Cannabis plant Credit: Christine Stuart photo

A former cannabis industry executive who now helps to oversee the market as a regulator with the Department of Consumer Protection is suing her former employer, Theraplant, over allegations it failed to pay her $375,000 in severance. 

Jennifer Mandzuk, former CEO at Theraplant, left the licensed cannabis producer in December of 2022 and began working this year as a cannabis program manager for the Department of Consumer Protection.

Mandzuk and Dan Emmans, another former Theraplant chief executive officer, filed a lawsuit in Waterbury Superior Court back in July. It was first reported this week by CTInsider.

In the complaint, both Mandzuk and Emmans argue that the cannabis cultivator violated their employment agreements when the company did not pay them 12 months’ severance after they separately quit for good cause related to issues like the company not providing promised bonuses. 

“The Defendant, by and through its officers, employees and/or agents made material misrepresentations to the Plaintiffs with respect to severance payments it would make to the Plaintiffs upon their termination for Good Reason, and made false promises of a character likely to influence, persuade or induce the procurement of the Employment Agreements,” attorney John Wolfson wrote in the complaint.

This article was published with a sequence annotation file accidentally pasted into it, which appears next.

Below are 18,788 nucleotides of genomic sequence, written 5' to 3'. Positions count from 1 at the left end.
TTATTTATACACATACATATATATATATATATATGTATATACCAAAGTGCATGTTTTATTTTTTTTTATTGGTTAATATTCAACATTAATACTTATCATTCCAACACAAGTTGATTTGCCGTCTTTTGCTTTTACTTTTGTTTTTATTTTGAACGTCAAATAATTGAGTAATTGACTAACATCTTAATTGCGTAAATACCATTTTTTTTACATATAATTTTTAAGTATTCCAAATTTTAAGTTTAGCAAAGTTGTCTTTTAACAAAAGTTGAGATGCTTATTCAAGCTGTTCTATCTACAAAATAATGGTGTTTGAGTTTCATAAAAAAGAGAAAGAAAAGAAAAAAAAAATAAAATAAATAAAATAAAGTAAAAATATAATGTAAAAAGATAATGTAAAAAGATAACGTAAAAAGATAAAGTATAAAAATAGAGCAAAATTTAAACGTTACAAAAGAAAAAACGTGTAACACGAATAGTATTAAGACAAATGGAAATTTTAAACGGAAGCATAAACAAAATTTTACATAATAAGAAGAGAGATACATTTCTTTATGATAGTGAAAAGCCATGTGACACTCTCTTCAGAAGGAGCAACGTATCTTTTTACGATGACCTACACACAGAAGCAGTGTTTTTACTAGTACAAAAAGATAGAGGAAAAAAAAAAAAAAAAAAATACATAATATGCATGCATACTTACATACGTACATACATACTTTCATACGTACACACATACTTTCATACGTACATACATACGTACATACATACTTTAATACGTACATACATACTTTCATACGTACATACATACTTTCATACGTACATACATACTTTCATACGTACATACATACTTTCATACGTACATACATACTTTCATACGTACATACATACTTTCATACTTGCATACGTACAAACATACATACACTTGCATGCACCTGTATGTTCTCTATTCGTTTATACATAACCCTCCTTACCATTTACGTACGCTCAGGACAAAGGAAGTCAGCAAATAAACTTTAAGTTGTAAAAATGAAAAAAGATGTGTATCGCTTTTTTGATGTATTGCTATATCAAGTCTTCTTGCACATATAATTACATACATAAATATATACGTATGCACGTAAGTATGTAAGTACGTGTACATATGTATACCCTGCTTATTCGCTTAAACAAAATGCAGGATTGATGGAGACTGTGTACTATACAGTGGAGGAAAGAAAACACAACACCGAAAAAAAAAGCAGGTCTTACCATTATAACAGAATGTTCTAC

Theraplant has long been a medical marijuana producer in Connecticut and was among the first cannabis cultivators to supply the state’s commercial market when it launched in January. The company was sold this year to DXR Holdco subsidiary NewCo amid financial trouble at its previous owner, Greenrose Holding Company. 

According to the lawsuit, Greenrose executives promised Mandzuk and Emmans bonuses that were never paid and have declined to provide them with paperwork necessary to sell their shares in the business. 

Meanwhile, the complaint alleged that the company had declined to pay Mandzuk for her unused vacation time despite discouraging her from using it prior to her departure. 

Representatives of Theraplant did not immediately respond to a Wednesday afternoon email seeking comment. Meanwhile, Nicole Conboy, chief administrative officer at Greenrose Holding Company, also could not be reached for comment on the lawsuit. 

Daniel Glissman, outside counsel for Theraplant’s current owners, said that it was not appropriate for Theraplant to comment on a lawsuit directed that company’s previous owners.

“This lawsuit is against the prior owners of the company and has nothing to do with today’s Theraplant, which is focused on serving the marketplace with high-quality Connecticut-crafted cannabis products,” Glissman said Thursday.

In the three months since Mandzuk and Emmans filed the lawsuit, no attorneys have filed an appearance on behalf of Theraplant. In August, the court granted a motion for default based on the company’s failure to appear.

Mandzuk does not oversee cases involving Theraplant in her role at the Consumer Protection Department, DCP spokesperson Kaitlyn Krasselt said in a statement Wednesday.

“The Department has ensured that any issues related to Theraplant are handled by an alternate supervisor to avoid the appearance of impropriety,” Krasselt said.